Fifty years ago, something huge and important seemed to be happening to science fiction cinema.
The year 1968 was a high point for the genre, thanks to just two films: 2001: A Space Odyssey and Planet of the Apes.
They were movies that made science fiction seem important, even respectable, in mainstream culture. As mankind readied itself to shoot for the moon, it seemed film studios were ready to throw sizeable budgets at SF. The resulting movies garnered plenty of critical claim and even registered with the Oscar voters.
Planet of the Apes, of course, was the one that started a franchise, in a way no SF film ever had. It spawned four sequels, two TV series, a remake and then a rebooted trilogy for the 21st century.
As I’ve written before, the popularity of the Apes series gave us a foretaste of the ubiquity Star Wars would enjoy in popular culture a few years later. As a kid, I had the comic books, the board game, the action figures and more, and I was reluctant to consign the franchise to history when George Lucas’s space adventure came along.
Apes was a phenomenon, but at the root of it all was a movie which achieved that rare feat of uniting young audiences and mature ones. It was a film with something to say about civil rights, nuclear weapons and the way we treat those who share the Earth with us. And of course, it gave us possibly the most famous twist ending ever filmed.
But besides all this, Apes was a bold concept. It tried something big and weird, at the risk of being laughed out of cinemas. Not only did it put talking apes on screen, but it put them in a bizarre, almost iron-age world where the apes have primitive homes and technologies, yet carry hunting rifles. It’s not hard to see why critics spotted the influence of Jonathan Swift in Charlton Heston’s journey through this topsy-turvy civilisation.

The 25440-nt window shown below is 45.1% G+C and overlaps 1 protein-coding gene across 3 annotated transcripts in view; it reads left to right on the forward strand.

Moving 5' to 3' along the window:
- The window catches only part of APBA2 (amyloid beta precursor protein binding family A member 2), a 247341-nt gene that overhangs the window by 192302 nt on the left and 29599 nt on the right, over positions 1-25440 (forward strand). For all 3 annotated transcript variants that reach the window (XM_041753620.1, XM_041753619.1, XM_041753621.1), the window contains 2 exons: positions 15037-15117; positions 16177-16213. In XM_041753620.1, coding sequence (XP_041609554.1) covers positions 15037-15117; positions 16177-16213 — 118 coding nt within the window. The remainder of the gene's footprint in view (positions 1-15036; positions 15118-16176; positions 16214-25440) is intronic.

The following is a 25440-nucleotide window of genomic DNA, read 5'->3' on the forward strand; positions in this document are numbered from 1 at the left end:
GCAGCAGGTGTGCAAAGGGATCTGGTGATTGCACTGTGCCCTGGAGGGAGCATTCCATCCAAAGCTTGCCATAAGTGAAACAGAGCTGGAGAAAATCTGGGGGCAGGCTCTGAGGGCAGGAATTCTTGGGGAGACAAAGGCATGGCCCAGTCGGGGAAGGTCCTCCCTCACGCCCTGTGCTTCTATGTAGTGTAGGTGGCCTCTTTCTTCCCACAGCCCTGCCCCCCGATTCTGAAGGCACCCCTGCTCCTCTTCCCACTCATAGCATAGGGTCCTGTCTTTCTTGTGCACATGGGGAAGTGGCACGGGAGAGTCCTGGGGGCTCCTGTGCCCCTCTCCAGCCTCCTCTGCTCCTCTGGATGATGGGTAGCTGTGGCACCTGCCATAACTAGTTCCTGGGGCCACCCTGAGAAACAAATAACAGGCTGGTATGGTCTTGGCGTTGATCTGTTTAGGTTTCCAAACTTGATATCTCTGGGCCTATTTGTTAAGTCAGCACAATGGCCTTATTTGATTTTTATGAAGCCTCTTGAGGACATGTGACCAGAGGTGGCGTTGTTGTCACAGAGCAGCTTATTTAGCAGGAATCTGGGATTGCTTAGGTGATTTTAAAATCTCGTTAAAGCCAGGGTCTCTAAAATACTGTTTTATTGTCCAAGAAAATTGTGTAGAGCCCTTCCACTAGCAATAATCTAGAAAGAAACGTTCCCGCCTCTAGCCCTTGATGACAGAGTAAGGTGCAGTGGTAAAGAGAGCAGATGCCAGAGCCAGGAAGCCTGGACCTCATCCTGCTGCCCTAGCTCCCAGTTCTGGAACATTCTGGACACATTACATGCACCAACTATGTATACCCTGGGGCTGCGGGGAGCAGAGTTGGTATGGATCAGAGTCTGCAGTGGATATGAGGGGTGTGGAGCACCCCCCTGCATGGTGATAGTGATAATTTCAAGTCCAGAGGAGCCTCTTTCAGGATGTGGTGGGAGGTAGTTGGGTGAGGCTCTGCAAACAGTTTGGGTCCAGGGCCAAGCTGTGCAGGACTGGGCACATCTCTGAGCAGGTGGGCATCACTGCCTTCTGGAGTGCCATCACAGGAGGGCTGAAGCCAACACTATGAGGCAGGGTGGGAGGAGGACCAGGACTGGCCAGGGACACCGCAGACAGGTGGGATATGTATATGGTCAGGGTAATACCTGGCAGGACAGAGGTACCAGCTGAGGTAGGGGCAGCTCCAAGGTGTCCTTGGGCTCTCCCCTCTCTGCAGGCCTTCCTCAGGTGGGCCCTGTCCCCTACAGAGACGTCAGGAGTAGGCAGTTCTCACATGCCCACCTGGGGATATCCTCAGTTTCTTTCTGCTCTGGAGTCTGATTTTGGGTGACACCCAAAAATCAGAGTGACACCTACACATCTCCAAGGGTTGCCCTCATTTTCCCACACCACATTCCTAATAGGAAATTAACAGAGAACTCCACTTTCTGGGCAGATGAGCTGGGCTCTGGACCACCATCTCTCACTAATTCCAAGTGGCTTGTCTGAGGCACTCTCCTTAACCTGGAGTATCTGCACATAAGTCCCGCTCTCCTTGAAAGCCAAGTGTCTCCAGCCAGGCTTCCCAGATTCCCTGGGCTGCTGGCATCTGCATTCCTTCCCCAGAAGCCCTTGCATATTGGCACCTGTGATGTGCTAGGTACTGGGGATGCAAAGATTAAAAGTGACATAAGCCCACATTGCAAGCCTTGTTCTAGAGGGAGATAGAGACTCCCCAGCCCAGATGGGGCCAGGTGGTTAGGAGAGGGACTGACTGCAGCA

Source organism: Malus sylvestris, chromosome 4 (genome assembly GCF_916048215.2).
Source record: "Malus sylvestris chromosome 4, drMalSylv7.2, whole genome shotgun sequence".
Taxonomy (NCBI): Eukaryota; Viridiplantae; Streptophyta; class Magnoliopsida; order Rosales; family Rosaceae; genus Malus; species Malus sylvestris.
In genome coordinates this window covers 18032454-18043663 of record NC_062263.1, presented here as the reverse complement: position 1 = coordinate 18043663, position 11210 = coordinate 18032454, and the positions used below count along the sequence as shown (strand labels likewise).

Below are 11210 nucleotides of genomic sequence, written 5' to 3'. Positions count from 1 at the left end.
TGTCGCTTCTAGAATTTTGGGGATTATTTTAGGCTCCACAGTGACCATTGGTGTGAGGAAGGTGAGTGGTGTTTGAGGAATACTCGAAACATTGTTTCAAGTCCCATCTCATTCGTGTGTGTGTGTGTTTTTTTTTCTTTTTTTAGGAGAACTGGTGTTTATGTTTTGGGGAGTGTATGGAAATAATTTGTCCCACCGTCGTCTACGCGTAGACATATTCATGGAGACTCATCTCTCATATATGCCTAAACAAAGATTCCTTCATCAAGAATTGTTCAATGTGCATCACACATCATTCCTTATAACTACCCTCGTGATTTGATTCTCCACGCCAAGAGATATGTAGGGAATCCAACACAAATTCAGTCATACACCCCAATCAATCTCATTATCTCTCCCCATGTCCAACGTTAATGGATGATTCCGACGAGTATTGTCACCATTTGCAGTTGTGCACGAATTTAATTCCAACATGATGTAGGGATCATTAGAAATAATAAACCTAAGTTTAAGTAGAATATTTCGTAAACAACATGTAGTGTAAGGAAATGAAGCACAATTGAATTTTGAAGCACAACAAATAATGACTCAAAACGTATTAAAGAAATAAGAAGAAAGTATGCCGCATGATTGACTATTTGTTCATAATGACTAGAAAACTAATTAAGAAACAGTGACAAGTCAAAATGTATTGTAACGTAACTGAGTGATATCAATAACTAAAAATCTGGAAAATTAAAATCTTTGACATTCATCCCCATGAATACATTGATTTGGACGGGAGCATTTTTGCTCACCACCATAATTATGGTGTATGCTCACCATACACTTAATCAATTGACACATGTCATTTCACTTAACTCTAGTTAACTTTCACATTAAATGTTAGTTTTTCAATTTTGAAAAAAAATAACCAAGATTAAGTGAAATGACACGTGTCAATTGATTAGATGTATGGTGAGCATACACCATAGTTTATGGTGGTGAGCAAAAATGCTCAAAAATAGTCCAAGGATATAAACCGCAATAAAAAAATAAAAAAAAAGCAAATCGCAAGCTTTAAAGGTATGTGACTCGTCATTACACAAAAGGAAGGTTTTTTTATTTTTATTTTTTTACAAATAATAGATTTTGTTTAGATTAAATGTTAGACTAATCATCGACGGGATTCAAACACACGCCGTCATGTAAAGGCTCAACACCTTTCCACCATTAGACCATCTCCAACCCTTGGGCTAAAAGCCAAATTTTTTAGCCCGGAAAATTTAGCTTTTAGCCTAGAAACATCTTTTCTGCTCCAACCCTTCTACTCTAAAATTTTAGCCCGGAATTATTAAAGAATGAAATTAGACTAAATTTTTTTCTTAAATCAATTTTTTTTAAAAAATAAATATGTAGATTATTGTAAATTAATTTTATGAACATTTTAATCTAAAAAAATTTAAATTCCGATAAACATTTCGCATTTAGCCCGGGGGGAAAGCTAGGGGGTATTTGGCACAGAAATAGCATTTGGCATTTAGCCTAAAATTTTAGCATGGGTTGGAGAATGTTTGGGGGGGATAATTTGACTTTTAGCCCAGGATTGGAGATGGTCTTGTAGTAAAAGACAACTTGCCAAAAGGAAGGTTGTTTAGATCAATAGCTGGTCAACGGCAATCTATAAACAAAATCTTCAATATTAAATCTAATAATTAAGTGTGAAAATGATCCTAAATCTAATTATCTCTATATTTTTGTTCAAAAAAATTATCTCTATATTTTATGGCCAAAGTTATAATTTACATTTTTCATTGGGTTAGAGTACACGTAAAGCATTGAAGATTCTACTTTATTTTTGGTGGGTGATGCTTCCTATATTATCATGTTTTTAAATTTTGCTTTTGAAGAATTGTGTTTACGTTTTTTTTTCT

Apes was stylistically bold, too, with its panoramic views of vast, unsettling landscapes, and Jerry Goldsmith’s strange and unsettling music.
We can find fault with Apes today, and plenty did at the time. Perhaps it’s too talky, perhaps the satire is heavy-handed at times, and we could wonder why Heston and his fellow astronauts are so slow to consider the possibility that they never left Earth. But the whole movie sees SF cinema stepping into new and surprising territory, just as its astronauts do.
Just two months after Planet of the Apes was released, Stanley Kubrick’s 2001: A Space Odyssey reached the screen after a lengthy and painstaking production process.
Kubrick’s film was both admired and derided at the time, but both those reactions were a sign that no one had seen anything like it. It presented an almost obsessively detailed vision of a feasible future, in stunning Super Panavision 70. But at its climax, it also tried to imagine, and put on screen, experiences beyond human comprehension, without spelling them out for the audience. It is this combination of approaches that surely prompted Arthur Schlesinger to complain that the film was “an infuriating combination of exactitude on small parts and incoherence on large ones”.
Whether or not you went along with Kubrick and co-writer Arthur C. Clarke’s conceits, there was no doubting that 2001 was a major effort to take science fiction somewhere new.
Science fiction cinema would have another golden year in 1977, when Star Wars and Close Encounters of the Third Kind were released within a few months of each other. From then on, everyone wanted to hit the jackpot by finding the next Star Wars.
Today, genre movies dominate the box office, and there is plenty of imagination and intelligence at work in them. But with a handful of franchises hogging so much of the attention, it is hard to imagine anyone taking the kind of giant leap that the genre took half a century ago.